Aloha from the balcony

Well hello out there in Blogland!  I’ve been on a bit of a blog sabbatical for the last few weeks, as ‘Life Events’ and a trip to visit my folks took over for a while.

windowboxBut don’t think I’ve been creatively idle!  The sun has been shining, and I’ve been getting my balcony ‘garden’ set for summer.  Out with the dead daffs (except for the bunch in the window box!) and wilted wallflowers, in with geraniums, calendulas and petunias.  I love these easy-going, brightly-flowered plants that just keep on going all summer long.  In fact one of my calendulas from last year survived the winter and is just about to flower again, what a Star of a plant!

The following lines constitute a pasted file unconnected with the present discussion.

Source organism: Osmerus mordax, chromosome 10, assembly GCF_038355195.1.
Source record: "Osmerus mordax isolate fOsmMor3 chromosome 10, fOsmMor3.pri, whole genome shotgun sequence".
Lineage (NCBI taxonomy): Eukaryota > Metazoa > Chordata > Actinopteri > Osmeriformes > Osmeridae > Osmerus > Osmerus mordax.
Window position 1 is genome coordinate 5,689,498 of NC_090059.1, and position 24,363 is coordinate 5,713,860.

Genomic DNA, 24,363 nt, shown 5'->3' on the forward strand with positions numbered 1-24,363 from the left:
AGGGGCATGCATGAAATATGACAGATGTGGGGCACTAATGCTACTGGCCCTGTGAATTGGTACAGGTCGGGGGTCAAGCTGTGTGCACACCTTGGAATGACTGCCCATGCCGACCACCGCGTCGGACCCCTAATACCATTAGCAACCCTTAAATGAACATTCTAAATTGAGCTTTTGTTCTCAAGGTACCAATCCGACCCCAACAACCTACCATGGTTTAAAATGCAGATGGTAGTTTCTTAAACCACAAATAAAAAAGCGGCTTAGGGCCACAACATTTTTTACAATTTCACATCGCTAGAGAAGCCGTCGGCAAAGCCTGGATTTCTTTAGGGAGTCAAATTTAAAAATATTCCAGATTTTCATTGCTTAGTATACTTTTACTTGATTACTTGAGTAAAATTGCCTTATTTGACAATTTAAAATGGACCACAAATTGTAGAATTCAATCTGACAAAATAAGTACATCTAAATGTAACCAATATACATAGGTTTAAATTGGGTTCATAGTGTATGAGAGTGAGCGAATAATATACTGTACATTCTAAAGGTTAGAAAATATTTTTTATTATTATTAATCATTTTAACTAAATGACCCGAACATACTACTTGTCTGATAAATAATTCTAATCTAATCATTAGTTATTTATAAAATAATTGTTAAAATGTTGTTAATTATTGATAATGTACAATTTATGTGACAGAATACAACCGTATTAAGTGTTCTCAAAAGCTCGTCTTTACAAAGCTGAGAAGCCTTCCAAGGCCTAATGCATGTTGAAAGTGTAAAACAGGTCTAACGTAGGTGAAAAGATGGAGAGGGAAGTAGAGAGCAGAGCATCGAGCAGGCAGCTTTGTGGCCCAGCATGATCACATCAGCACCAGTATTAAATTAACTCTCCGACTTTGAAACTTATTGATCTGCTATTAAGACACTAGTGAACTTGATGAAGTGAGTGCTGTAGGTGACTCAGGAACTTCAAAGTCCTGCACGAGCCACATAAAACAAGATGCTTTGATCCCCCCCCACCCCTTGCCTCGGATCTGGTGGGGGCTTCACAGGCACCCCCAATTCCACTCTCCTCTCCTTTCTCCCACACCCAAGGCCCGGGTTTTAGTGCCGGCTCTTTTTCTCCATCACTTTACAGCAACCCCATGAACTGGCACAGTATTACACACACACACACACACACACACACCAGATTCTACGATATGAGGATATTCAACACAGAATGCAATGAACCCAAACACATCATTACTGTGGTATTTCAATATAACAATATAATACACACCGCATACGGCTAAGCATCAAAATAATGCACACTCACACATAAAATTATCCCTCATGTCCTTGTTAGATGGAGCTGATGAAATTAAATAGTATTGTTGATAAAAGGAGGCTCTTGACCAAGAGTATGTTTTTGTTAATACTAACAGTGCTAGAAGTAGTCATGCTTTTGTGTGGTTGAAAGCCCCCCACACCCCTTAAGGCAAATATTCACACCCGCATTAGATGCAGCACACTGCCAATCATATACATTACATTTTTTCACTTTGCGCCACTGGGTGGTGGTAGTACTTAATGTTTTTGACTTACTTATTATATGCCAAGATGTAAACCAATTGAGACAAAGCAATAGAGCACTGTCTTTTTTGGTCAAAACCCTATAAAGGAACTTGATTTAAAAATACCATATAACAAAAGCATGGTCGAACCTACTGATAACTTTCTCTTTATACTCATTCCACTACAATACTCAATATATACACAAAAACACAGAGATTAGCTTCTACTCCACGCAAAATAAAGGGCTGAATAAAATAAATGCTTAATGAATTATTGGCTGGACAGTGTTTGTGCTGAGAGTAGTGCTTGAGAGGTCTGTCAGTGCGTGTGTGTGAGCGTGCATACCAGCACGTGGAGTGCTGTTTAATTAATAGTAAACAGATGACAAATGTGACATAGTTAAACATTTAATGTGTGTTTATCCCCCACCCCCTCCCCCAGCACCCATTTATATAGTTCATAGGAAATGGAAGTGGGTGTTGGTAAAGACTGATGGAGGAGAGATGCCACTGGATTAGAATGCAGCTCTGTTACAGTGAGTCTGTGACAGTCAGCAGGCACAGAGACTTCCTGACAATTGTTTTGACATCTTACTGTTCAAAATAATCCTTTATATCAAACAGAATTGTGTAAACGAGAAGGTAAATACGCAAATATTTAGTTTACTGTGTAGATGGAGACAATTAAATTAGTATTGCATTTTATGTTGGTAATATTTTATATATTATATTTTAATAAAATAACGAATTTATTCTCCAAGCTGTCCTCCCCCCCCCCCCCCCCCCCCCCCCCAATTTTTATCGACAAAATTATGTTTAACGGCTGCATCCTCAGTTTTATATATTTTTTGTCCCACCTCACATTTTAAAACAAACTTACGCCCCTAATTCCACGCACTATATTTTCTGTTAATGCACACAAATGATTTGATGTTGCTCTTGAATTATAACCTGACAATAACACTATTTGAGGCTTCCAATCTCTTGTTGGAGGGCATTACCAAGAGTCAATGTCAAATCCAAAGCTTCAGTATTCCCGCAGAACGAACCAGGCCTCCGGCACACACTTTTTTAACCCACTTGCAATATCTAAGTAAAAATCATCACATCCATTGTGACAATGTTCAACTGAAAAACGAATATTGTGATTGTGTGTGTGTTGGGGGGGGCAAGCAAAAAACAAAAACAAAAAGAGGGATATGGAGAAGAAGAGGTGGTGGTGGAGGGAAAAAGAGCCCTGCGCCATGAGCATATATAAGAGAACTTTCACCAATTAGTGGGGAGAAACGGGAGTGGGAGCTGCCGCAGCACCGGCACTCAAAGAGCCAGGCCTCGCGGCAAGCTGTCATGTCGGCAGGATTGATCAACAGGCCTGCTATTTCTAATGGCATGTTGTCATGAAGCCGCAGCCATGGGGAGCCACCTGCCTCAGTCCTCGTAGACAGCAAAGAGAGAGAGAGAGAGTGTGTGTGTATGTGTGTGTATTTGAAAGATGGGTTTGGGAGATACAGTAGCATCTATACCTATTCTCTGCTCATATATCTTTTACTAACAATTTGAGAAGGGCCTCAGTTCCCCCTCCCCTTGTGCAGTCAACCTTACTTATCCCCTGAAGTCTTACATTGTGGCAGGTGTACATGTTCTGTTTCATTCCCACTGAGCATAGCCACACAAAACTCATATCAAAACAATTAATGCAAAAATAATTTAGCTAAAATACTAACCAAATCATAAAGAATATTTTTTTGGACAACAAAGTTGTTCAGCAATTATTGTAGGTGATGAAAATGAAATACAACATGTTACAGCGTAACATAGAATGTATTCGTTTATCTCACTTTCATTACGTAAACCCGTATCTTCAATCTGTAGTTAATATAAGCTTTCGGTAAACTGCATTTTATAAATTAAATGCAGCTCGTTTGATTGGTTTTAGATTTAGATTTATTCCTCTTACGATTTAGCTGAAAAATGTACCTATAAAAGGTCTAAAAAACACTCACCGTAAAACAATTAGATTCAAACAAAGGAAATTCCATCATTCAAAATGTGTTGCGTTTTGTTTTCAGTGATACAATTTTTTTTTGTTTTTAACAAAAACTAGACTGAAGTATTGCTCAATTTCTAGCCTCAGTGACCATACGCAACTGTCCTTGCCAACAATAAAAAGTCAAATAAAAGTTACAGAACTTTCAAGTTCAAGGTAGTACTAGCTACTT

MrsPotterAlso found time to make this dinky version of the Cute Crochet owls.  I put a little scented bag inside and it’s now hanging from the rear-view mirror in my car, making me smile every day!

And finally, here’s a sneak preview of my Attic 24 Bag, mentioned in the last post: finishedbag1

I am SO pleased with this!  I made it up using leftover Stylecraft & other bits of acrylic DK and it came out a bit stretchy, so I made a lining for it using a pre-loved old pillowcase.  I’m busy putting together a tutorial to show you how to make a lining.  (Hopefully it won’t take me a month to put it up this time!)

Meanwhile, I’m itching to get busy with Lucy’s Yarndale Mandala wheels – can’t wait to have a go at these!  Anyone else out there succumbing to Mandala Madness??Attic24mandala

  Have a lovely stitchin’, hookin’, colourful weekend!